I attended Austin BSides on March 20. What a great event for security practitioners. I learned more in the one day for the princely sum of $10 than many $3000 RSA trips!!
BSides is dominated by security practitioners sharing their expertise, rather than vendors tirelessly (and tiresomely) plugging products.
Here is a photo from 10AM. Note, beer has not yet been served.
You can just feel the excitement and anticipation.
Some Highlights from BSides Austin:
HD Moore, from Rapid7 and of Metasploit fame, delivered the Keynote. He presented the results of his recent study, which involved probing the internet. Yes, the whole internet. The vulnerabilities he found were shocking. As an aside, he showed some of the correspondence he received as a result of his probes. Long story short, there were people who wanted him in handcuffs, until he explained the research value of his project. Even then, it sounded like some people were still in favor of handcuffs..
Samuel Shapiro of Digital Defense covered Your Printer is why you got owned, which was a really fun talk backed up by a lot of experience and interesting stories.. Samuel nailed it: printers are just computers on the network. Just because they talk to paper too doesn't mean they are not a target capable of being compromised, breached and used to get to other assets on the network.
At lunch, Max Westbrook, a Private Investigator, talked about his job, what he does on a daily basis and how he attained his PI license, and told us about some cases he had recently worked.
Michael Gough and Ian Robertson did a talk on the Malware Management Framework they are building. They talked about malware (affectionately called "maulware" attacks) and how they have defeated them, without having to call out for reinforcements. Michael has a fun and educational blog called HackerHurricane.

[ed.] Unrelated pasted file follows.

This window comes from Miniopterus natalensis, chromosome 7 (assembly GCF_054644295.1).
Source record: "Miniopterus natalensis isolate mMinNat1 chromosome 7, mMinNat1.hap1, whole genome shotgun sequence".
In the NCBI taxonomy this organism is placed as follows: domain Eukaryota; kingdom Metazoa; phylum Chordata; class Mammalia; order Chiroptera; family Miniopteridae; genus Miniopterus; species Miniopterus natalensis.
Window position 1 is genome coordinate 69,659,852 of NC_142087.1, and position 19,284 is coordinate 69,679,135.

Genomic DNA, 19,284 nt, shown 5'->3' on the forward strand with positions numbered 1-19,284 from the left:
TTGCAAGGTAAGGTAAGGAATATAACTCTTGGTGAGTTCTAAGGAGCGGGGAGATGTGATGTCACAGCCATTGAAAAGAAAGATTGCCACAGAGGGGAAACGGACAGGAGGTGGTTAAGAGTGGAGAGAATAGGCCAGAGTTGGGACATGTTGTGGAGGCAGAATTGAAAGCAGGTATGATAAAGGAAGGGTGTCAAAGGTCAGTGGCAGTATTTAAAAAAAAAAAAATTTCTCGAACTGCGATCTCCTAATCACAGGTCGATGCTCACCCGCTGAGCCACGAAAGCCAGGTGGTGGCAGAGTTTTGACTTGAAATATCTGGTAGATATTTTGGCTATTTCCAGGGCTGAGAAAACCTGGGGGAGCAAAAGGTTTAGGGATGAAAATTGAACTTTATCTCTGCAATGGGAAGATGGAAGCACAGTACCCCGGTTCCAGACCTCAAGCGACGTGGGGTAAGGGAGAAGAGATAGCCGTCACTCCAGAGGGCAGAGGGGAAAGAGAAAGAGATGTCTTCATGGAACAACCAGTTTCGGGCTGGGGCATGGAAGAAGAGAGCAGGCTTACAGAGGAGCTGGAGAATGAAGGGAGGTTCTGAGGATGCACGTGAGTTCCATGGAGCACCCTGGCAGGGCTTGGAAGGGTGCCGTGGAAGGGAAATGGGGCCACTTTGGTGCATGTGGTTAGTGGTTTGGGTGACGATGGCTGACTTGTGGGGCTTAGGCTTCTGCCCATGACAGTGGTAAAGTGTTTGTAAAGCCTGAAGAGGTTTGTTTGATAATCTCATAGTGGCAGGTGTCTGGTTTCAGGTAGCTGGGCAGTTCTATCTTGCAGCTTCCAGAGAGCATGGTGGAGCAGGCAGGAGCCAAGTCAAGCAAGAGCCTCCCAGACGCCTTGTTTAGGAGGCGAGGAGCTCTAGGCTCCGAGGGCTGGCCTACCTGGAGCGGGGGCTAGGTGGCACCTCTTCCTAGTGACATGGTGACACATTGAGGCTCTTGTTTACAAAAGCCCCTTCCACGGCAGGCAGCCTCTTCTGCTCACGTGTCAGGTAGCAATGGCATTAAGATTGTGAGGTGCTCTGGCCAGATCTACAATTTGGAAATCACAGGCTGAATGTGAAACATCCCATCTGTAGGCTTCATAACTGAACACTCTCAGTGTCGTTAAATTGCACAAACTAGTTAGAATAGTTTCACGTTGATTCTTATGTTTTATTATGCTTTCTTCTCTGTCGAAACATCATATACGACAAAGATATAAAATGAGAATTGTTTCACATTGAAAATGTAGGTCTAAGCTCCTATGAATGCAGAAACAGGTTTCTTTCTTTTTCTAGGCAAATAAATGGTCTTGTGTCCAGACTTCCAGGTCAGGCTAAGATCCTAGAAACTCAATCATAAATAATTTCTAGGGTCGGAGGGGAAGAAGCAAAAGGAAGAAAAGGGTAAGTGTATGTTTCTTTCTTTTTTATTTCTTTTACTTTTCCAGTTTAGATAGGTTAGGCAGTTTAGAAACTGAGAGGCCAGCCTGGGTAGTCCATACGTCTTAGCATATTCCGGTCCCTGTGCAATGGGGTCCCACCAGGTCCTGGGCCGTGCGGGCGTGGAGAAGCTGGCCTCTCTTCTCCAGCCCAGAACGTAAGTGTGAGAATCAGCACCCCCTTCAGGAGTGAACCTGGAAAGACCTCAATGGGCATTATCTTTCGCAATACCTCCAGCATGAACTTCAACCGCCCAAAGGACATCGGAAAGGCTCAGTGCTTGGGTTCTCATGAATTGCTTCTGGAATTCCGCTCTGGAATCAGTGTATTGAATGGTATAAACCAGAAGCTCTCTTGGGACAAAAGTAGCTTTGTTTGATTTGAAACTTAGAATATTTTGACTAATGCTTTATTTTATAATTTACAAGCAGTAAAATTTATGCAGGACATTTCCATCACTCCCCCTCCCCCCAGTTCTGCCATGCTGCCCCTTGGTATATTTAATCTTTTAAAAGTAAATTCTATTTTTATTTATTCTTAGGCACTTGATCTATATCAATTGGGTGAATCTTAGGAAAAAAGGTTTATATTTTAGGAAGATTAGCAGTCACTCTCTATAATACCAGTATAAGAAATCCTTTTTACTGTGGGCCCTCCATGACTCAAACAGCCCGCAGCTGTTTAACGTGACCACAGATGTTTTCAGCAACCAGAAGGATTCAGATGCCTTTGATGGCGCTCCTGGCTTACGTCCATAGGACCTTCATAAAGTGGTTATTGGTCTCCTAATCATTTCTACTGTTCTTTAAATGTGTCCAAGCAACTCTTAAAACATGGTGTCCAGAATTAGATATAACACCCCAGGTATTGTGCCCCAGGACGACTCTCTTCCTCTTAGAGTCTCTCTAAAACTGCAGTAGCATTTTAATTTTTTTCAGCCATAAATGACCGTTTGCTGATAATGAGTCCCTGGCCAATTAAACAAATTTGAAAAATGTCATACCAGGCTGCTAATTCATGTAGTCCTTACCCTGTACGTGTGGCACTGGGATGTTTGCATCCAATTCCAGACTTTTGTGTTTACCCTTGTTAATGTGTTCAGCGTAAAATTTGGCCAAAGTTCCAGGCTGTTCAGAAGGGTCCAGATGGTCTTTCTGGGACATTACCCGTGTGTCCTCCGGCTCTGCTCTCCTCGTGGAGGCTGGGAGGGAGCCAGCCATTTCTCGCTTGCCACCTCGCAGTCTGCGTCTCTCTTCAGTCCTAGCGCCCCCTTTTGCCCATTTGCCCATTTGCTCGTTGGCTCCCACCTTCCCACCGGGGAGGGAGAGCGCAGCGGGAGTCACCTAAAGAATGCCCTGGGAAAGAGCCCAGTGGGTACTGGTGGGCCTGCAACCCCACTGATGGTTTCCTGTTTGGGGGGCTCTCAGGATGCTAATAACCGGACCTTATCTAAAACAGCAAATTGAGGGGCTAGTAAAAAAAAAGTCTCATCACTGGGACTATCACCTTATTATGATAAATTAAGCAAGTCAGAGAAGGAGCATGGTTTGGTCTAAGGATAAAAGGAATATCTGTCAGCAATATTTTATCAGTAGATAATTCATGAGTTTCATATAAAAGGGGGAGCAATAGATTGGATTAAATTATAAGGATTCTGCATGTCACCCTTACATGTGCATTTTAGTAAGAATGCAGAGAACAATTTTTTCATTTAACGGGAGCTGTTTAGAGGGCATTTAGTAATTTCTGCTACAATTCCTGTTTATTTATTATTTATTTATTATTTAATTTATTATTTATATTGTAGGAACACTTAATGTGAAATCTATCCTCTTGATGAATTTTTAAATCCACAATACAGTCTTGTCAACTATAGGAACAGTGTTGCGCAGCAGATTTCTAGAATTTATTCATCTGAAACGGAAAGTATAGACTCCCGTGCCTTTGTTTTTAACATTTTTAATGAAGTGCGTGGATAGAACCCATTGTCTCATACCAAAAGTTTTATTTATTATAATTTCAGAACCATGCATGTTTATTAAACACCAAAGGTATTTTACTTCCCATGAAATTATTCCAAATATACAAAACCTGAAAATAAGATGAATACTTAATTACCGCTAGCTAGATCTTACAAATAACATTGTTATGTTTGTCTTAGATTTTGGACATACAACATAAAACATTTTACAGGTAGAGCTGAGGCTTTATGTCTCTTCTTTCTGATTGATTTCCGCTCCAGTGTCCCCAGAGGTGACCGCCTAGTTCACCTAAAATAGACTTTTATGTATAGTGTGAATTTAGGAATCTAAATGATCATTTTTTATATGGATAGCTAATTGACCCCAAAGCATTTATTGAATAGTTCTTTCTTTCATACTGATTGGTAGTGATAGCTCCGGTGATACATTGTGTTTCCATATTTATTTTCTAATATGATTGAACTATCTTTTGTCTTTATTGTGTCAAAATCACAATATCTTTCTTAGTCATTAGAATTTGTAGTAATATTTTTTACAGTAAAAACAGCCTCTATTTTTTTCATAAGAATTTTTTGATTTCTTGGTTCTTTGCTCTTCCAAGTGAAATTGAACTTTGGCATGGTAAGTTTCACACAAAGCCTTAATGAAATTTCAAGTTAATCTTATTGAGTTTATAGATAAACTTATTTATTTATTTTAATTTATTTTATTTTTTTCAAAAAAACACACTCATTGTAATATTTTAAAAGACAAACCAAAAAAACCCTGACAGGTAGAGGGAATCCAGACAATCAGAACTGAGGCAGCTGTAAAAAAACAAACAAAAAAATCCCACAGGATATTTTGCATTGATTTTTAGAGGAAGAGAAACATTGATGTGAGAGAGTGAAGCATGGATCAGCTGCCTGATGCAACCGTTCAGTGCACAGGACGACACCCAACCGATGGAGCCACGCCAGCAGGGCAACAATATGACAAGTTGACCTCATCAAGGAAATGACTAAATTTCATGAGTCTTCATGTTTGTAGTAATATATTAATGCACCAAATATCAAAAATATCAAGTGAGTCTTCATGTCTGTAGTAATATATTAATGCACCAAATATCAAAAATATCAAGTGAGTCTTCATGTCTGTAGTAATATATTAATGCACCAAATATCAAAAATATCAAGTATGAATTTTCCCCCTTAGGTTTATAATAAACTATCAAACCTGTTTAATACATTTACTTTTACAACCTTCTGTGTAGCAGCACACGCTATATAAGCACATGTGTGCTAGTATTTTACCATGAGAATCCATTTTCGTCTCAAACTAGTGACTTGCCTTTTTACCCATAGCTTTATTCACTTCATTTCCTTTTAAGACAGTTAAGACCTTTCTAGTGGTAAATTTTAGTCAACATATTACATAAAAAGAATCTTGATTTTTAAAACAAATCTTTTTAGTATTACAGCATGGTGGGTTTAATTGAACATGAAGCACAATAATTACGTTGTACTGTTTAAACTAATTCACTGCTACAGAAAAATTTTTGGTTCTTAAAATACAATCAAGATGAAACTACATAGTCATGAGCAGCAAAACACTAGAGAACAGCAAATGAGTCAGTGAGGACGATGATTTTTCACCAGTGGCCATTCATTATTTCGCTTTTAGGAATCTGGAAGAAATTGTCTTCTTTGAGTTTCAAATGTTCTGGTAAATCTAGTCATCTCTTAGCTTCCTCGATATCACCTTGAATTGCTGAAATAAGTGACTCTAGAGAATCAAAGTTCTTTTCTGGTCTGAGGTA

There was a great panel on Emerging Threats. Marcus Carey was a popular panelist, with his military and NSA experience and ThreatAgent.com, but I do have to note he was drinking Diet Pepsi whereas the other panelists were drinking beer. Actually after about an hour, the panel became a bit more like a drinking game than a stodgy security panel, with anything from "PCI" to "Emerging Threats" becoming words demanding that all panelists drink. Michael was the moderator and he was pretty militant enforcing that rule.
The Emerging Threats Panel. Note: Beer has indeed been served. Marcus is at the far left, nursing a Diet Pepsi as Michael enforces strict mandatory drinking requirements.
Interesting security comments / observations:
Unfortunately, Prevention is dead. Total Fail.
When under attack and you've found the culprit, DO NOT show you hand. Protect your assets, but let the guy think you still don't know Force him into a small area and keep an eye on him.
Security practitioners tend to believe the following are threats: users, IT, management, outsiders, insiders, 4 year old children, other countries, and everyone else. The group could not agree on any group, or anyone, to trust.
Clare Nelson of ClearMark Consulting summed it up nicely, "When I compare my RSA trip last month, the content pales in comparison with BSides. Michael did another spectacular job directing BSides Austin to make it a truly valuable learning experience. For an RSA presentation to be accepted, all of the good stuff (failure of a product to function, war stories, etc) gets filtered out! This is truly a disservice, because no one in cybersecurity can afford to buy products that don't work."
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